Early in my stint as a mom to newborn twins, I learned the joy of Amazon Prime. With just a few clicks of a button I could have all the newborn necessities delivered right to my door—no shower or shoes necessary. (Can I get an “Amen”?)

One particularly overwhelming day, as I was unboxing what felt like my 12,000th package of newborn diapers, I snapped a quick photo of my latest Pampers haul and posted it on Facebook with this caption: “This is what 500 diapers looks like. Anyone care to wager on just how long it will take Max and Elly to burn through this supply?” It was an attempt to inspire some good-natured interaction with my family and friends at a time when I felt isolated and alone, being by myself with two brand-new babies.

A few quick replies and likes popped up. And then a friend posted, suggesting I should buy biodegradable diapers, pointing out that the conventional diapers in my photo will take more than 100 years to break down.

I am sure he intended it to be helpful, but it left me feeling embarrassed and judged, “called out” for the environmental ills I was causing the world. I felt like a miserable mother, degrading the world I had just brought my children into.

What my friend didn’t realize was how much time I had spent earlier in my pregnancy researching environmental diapering options and scrolling through Etsy shops for adorable cloth diaper covers. But that was before my babies came prematurely. Before Elly spent nine days in the NICU. Before I was thrust into solo-parenting because an immigration issue prevented my Tanzanian husband, Kakasii, from being in Baltimore with us when the twins were born.

My friend didn’t realize I had always been an obsessive recycler, and that I faithfully used public transportation, commuting to work by bus right up until my swollen ankles and oversized belly got the better of me, and I gave in to driving to the office (in my fuel-efficient car, thank-you-very-much).

It hurt to feel judged. The environmentalist in me knew there were better diaper options out there. I cringed a bit every time I took the trash out. But something had to give in those exhausting first months of motherhood. For me it was biodegradable diapers.

Fortunately, I soon found a safe place online among a private Facebook group of moms, all with twins close in age to Max and Elly. We are a group of diverse women from varying social, economic and cultural backgrounds. Together we’ve built an online safe-haven for ourselves and each other where it is okay to ask what needs to be asked, vent what needs to be vented, confess what needs to be confessed. And we are lovingly, gracefully accepted and cared for.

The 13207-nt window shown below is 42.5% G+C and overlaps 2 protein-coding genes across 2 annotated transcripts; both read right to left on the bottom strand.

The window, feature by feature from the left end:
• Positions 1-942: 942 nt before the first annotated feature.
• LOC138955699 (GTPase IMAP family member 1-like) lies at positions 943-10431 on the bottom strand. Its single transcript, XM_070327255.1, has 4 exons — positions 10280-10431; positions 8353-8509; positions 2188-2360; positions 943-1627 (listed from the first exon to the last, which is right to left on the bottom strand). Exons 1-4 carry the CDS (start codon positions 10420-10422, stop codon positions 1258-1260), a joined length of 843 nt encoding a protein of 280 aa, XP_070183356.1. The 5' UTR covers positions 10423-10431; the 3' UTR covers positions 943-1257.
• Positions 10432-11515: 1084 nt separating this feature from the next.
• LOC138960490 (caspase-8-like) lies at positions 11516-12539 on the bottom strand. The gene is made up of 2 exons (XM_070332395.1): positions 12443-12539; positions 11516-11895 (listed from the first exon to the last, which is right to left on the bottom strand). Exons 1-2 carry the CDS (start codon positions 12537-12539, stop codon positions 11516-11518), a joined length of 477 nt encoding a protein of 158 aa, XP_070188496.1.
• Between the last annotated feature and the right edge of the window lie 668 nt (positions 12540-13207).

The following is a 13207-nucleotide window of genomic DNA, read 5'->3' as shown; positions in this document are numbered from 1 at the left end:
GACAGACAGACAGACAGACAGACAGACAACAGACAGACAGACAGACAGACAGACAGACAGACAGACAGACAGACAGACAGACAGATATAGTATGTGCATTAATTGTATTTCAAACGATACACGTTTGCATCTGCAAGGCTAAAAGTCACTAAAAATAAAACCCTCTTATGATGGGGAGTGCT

Despite being scattered across North America, with a couple of us here on the other side of the world (Max, Elly and I have since moved to Tanzania to join Kakasii and his three older children), we’ve committed always, first and foremost, to extend grace to one another. No jumping to conclusions, and no making quick judgments without seeking first to understand,  because we’ve all been through difficult times in our own mothering.

While the “Mommy Wars” rage elsewhere on the Internet, inside our group we laugh, cry and sometimes debate—respectfully—together about the issues that are affecting us—illness, death of beloved family members, marital problems, career challenges, parenting failures and successes. As C.S. Lewis wrote, “Friendship is born at that moment when one person says to another, ‘What! You too? I thought I was the only one.’” God has given me these friends as a personification of God’s grace and love.

But perhaps the two people on earth who have shown me the most grace are the same two who have led me time and again to seek God’s grace—Max and Elly. I can’t count the number of times my apologies for losing my patience or forgetting a promise or burning the brownies again (seriously, why can’t I learn to just set a timer?) are met with a smile, a hug and an “it’s okay, Mommy.”

Now my prayer is that I am as good a teacher to them as they are to me about the unfathomable generosity of God’s grace.

Brenda Meier Kimaro lives in Arusha, Tanzania, with her husband Kakasii, twins Max and Elly, and their three older siblings. Brenda spent the first 20 years of her professional career serving Lutheran ministries and is now a writer, photographer and documenter of life in Tanzania at